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Talking About Racism In Therapy


So us BIPOC are acutely aware of racism. It’s in our face all the time. Yet sometimes, my clients feel like they’re using racism as an excuse for not being able to do/achieve what they want.


So, is racism real? Or is it an excuse holding us back?


Well, YES, RACISM EXISTS! Of course it does! If you’ve read anything else that I’ve written, you know my stance is VERY CLEAR about this.


It’s very interesting (and messed up) that a lot of my clients has felt that their past therapist was blaming them for the racism and racial trauma that they experience.


But I’ll be blunt here; sometimes, we DO use racism as an excuse. But that doesn’t mean that racism doesn’t exist. It just means our psychological defenses has decided to use our experiences of racism in a not-so-empowering way.


Racism is Hard to Prove


Let’s look at two examples:


Jace is an Asian man looking for love. He recently got rejected by a white women. Feeling hurt, he blames her for being racist.


Chandra is an Asian woman looking for a work promotion. However, her boss decided to promote her white colleague instead. Feeling angry, Chandra blames her boss for being racist (and maybe also sexist).


So, did the white woman who rejected Jace a racist? Is Chandra’s boss a racist? Erm…maybe? It’s possible. But it’s hard to confirm, until we start analyzing the patterns of these two people.


And that’s the challenge that everyday racism and microaggressions poses. It’s hard to say definitively that the other person is racist.


“Racism” Will Blow Your Mind


Racism is hard to prove. And we are gaslit by our racist society to believe that we don’t experience racism. So, when we first learn about structural racism and microaggression, it blows our minds.


Once we learn these words and concepts, it helps explain and validate our experiences of racism. It all feels so right. And instead of the self-criticism and self-shaming, we can now externalize all the blame towards structural racism and microaggression.


That’s why it feels so empowering to learn about structural racism and microaggression. It helps us to stop blaming and shaming ourselves.


Racism Explains Everything…Right?


When we first learn new concepts and terminology, it becomes a new psychological tool for us. I know when I first learned about it, it blew my f*king mind. It justified my existing anger, and it helped me channel my anger towards activism and community work.


But then, I started using this psychological tool for everything. Essentially, I was given a hammer in my toolbox, and I started using that hammer for everything.


Same thing with Jace and Chandra. They were both given a hammer, and they apply the use of that hammer everywhere. Why did Jace get rejected? It must be racism. Why did Chandra not receive the promotion? It must be racism.


And mind you, it is very possible that it was racism. But also, what if I told you that Jace makes very misogynistic jokes because he feels insecure about his masculinity? What if I told you that Chandra never shares her ideas during team meetings because she is scared that other people would judge her ideas as stupid and laugh at her?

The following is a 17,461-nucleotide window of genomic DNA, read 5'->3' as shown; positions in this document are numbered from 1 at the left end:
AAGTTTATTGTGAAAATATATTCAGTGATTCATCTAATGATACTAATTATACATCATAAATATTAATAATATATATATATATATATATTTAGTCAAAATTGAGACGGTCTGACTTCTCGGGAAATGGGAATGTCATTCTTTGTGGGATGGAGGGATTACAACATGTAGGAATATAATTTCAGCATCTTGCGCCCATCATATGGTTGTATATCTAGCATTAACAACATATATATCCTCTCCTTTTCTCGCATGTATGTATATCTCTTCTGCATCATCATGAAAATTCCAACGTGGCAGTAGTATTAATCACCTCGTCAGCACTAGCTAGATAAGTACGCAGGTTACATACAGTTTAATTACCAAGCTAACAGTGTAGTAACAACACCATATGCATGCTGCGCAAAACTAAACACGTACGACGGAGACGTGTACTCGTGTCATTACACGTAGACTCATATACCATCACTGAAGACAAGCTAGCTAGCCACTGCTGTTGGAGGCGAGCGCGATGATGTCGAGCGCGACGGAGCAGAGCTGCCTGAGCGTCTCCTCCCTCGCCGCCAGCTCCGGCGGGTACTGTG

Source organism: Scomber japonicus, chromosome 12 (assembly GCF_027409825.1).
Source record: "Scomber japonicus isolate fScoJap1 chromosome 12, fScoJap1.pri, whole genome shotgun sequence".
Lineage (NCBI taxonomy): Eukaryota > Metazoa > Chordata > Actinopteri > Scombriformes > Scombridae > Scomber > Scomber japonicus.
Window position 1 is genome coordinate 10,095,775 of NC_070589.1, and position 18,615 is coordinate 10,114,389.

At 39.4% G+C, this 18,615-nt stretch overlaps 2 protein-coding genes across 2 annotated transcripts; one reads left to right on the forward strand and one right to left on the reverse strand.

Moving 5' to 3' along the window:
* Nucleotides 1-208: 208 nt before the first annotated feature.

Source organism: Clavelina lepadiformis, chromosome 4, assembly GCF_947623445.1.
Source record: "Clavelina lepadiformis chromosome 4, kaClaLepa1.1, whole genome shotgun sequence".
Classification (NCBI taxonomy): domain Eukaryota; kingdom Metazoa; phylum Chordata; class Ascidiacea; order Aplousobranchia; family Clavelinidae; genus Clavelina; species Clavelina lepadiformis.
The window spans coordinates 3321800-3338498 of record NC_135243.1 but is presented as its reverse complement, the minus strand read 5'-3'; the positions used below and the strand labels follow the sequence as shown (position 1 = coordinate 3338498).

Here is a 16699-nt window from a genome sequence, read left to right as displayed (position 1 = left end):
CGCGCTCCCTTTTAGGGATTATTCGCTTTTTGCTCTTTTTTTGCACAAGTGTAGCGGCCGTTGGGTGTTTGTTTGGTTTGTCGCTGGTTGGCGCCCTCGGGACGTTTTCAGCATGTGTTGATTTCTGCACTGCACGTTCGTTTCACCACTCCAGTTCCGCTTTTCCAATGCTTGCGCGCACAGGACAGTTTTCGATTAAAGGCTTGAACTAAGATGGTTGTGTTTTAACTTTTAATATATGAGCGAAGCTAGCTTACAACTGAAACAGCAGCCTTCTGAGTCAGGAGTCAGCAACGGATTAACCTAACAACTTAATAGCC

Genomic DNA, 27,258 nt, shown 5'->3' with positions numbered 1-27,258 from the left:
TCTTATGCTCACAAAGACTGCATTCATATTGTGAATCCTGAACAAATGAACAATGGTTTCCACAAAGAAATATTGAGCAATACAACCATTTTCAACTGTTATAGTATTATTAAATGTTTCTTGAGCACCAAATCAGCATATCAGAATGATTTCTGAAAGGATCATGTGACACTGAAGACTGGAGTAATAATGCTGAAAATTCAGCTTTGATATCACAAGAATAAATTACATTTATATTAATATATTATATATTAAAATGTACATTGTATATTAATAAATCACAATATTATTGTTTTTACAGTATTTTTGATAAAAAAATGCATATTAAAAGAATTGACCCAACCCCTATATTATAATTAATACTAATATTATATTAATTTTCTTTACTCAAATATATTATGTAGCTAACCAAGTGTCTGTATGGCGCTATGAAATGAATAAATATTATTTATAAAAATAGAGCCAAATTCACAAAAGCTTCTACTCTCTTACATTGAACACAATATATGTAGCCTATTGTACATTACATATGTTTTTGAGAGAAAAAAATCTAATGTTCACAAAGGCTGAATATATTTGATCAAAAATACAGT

Even then, racism could still be involved. But there are also personal traumas that Jace and Chandra deals with, that also contribute to their problem.


Sometimes, our minds subconsciously tell us that all our problems are due to racism, because that is the only tool we have, to deal with our self-blame and self-shame. So anything that makes us feel blame or shame, we end up labelling as racism.


But racism is such an overwhelming force that it often leaves us feeling helpless. So, over time, this psychological tool starts to make us feel helpless and powerless.


Racism and Other Traumas


When I work with clients, I make my stance very, very clear. Yes, racism exists. It’s a very real part of our experience. And let’s also look at other things getting in your way of success.


For Jace, racism is definitely something he experiences that is a barrier for him to find meaningful romantic connection. But we also have to resolve his traumas related to masculinity.


For Chandra, racism is definitely something that she experiences that limits her career opportunities. But we also have to resolve her traumas related to her fear of judgment and rejection.


We’re not going to solve structural racism today, tomorrow, or next month. That work is a marathon, not a sprint. So, in the meantime, let’s focus on something that you have control over that you can change. And there’s a lot more you have control over than you think.


As a therapist, I can help you identify where those changes lay, to simultaneously develop tools to give you a robust toolbox, while digging deeper into trauma healing.


And when you start building a sense of control and empowerment within your surroundings and relationships, you are actually better able to address the racism that you experience. Because you’re coming at it from a confident and secure internal state, and not an emotionally triggered state.


Racism has already taken so much away from us. Don’t also let it stunt your growth and your healing. Find a therapist who can help you tame the racism beast in your therapy sessions, so you can focus on your healing.


Hey there, my name is Harry, and I’m an Asian therapist here to support your search for health and authenticity. If you are open to weekly self-care FUN-ctivities, subscribe to my “Happy Chemicals Club.” If you enjoy podcasts, you can check these out.



Harry Au

Therapy for Asians

MSW, RSW | he/him



I help Asians go from feeling trapped to becoming self-liberated.

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